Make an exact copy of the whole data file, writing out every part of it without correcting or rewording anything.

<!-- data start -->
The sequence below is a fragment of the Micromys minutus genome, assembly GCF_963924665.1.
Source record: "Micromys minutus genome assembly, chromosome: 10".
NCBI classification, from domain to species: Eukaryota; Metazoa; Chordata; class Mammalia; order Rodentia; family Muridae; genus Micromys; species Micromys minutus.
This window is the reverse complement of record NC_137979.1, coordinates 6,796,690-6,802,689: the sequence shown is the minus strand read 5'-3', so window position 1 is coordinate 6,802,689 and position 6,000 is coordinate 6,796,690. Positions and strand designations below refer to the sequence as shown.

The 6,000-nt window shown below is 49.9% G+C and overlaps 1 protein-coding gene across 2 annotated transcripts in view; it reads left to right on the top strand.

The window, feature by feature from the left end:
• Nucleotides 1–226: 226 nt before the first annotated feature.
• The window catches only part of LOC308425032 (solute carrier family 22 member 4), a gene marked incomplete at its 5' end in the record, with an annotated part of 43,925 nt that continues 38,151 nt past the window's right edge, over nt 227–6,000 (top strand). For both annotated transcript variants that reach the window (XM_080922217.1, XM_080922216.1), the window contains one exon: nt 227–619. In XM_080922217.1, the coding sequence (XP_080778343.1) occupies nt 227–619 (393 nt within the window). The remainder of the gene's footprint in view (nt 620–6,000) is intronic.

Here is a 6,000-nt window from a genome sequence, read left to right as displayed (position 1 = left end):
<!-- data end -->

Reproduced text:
The sequence below is a fragment of the Micromys minutus genome, assembly GCF_963924665.1.
Source record: "Micromys minutus genome assembly, chromosome: 10".
NCBI classification, from domain to species: Eukaryota; Metazoa; Chordata; class Mammalia; order Rodentia; family Muridae; genus Micromys; species Micromys minutus.
This window is the reverse complement of record NC_137979.1, coordinates 6,796,690-6,802,689: the sequence shown is the minus strand read 5'-3', so window position 1 is coordinate 6,802,689 and position 6,000 is coordinate 6,796,690. Positions and strand designations below refer to the sequence as shown.

The 6,000-nt window shown below is 49.9% G+C and overlaps 1 protein-coding gene across 2 annotated transcripts in view; it reads left to right on the top strand.

The window, feature by feature from the left end:
• Nucleotides 1–226: 226 nt before the first annotated feature.
• The window catches only part of LOC308425032 (solute carrier family 22 member 4), a gene marked incomplete at its 5' end in the record, with an annotated part of 43,925 nt that continues 38,151 nt past the window's right edge, over nt 227–6,000 (top strand). For both annotated transcript variants that reach the window (XM_080922217.1, XM_080922216.1), the window contains one exon: nt 227–619. In XM_080922217.1, the coding sequence (XP_080778343.1) occupies nt 227–619 (393 nt within the window). The remainder of the gene's footprint in view (nt 620–6,000) is intronic.

Here is a 6,000-nt window from a genome sequence, read left to right as displayed (position 1 = left end):